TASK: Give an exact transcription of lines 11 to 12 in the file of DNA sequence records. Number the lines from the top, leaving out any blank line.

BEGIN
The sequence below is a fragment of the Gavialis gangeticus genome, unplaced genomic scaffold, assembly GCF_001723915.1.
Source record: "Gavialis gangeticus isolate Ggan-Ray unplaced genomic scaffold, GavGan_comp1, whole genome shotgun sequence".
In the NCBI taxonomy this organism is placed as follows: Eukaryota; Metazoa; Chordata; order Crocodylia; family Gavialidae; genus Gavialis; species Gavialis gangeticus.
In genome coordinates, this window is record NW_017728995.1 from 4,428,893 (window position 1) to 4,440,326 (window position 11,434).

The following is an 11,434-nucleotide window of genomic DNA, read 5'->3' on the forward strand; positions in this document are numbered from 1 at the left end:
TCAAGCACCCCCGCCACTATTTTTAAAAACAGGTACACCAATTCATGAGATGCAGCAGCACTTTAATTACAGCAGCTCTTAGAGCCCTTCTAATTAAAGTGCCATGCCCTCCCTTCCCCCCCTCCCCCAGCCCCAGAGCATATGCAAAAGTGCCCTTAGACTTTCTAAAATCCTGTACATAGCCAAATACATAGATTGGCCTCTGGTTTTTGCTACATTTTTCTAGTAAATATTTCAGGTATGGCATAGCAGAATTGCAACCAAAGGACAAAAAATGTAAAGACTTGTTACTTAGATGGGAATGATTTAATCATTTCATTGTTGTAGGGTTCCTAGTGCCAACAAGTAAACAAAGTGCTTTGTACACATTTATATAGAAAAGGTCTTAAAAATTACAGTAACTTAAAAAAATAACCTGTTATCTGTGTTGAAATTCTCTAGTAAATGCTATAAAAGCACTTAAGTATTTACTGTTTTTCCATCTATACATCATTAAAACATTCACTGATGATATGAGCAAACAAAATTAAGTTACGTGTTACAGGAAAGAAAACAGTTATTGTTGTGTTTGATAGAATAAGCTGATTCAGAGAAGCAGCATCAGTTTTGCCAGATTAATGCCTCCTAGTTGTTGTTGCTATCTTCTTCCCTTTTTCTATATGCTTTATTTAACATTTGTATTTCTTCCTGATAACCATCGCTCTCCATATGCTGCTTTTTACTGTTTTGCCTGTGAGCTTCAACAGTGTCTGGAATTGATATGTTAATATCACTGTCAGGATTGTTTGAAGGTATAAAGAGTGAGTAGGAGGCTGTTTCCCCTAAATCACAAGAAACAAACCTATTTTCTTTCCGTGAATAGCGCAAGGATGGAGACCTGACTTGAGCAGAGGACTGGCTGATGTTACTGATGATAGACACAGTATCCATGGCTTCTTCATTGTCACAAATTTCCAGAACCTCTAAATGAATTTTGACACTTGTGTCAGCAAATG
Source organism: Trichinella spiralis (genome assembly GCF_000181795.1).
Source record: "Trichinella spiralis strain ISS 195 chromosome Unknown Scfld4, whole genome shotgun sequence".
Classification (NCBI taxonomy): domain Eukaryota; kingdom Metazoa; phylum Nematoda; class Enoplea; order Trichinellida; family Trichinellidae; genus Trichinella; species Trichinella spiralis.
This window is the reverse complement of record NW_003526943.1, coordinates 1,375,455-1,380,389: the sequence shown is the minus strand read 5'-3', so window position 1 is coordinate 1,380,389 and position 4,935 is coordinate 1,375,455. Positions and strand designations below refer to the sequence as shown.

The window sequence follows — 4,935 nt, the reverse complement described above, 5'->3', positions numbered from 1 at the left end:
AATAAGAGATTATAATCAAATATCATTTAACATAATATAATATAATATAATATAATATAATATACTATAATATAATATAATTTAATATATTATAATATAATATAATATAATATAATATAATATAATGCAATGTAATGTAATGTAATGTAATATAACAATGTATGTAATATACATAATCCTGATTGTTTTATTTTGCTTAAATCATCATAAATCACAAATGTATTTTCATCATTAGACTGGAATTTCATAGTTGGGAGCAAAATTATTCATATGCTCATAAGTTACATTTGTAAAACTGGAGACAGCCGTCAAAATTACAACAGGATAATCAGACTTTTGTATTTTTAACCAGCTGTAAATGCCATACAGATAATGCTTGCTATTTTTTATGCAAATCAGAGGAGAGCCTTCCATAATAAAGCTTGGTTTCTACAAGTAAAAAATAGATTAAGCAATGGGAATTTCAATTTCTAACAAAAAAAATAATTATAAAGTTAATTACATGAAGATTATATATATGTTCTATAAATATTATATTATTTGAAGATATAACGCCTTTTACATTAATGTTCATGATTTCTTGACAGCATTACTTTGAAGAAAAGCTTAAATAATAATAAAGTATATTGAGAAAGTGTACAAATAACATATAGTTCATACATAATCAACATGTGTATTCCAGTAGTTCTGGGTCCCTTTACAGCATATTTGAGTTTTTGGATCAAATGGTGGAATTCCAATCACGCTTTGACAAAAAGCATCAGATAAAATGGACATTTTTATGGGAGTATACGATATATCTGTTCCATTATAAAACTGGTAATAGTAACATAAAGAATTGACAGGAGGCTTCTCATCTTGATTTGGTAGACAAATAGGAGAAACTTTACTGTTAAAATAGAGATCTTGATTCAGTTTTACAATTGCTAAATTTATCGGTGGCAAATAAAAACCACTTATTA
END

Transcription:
The window sequence follows — 4,935 nt, the reverse complement described above, 5'->3', positions numbered from 1 at the left end:
AATAAGAGATTATAATCAAATATCATTTAACATAATATAATATAATATAATATAATATAATATACTATAATATAATATAATTTAATATATTATAATATAATATAATATAATATAATATAATATAATGCAATGTAATGTAATGTAATGTAATATAACAATGTATGTAATATACATAATCCTGATTGTTTTATTTTGCTTAAATCATCATAAATCACAAATGTATTTTCATCATTAGACTGGAATTTCATAGTTGGGAGCAAAATTATTCATATGCTCATAAGTTACATTTGTAAAACTGGAGACAGCCGTCAAAATTACAACAGGATAATCAGACTTTTGTATTTTTAACCAGCTGTAAATGCCATACAGATAATGCTTGCTATTTTTTATGCAAATCAGAGGAGAGCCTTCCATAATAAAGCTTGGTTTCTACAAGTAAAAAATAGATTAAGCAATGGGAATTTCAATTTCTAACAAAAAAAATAATTATAAAGTTAATTACATGAAGATTATATATATGTTCTATAAATATTATATTATTTGAAGATATAACGCCTTTTACATTAATGTTCATGATTTCTTGACAGCATTACTTTGAAGAAAAGCTTAAATAATAATAAAGTATATTGAGAAAGTGTACAAATAACATATAGTTCATACATAATCAACATGTGTATTCCAGTAGTTCTGGGTCCCTTTACAGCATATTTGAGTTTTTGGATCAAATGGTGGAATTCCAATCACGCTTTGACAAAAAGCATCAGATAAAATGGACATTTTTATGGGAGTATACGATATATCTGTTCCATTATAAAACTGGTAATAGTAACATAAAGAATTGACAGGAGGCTTCTCATCTTGATTTGGTAGACAAATAGGAGAAACTTTACTGTTAAAATAGAGATCTTGATTCAGTTTTACAATTGCTAAATTTATCGGTGGCAAATAAAAACCACTTATTA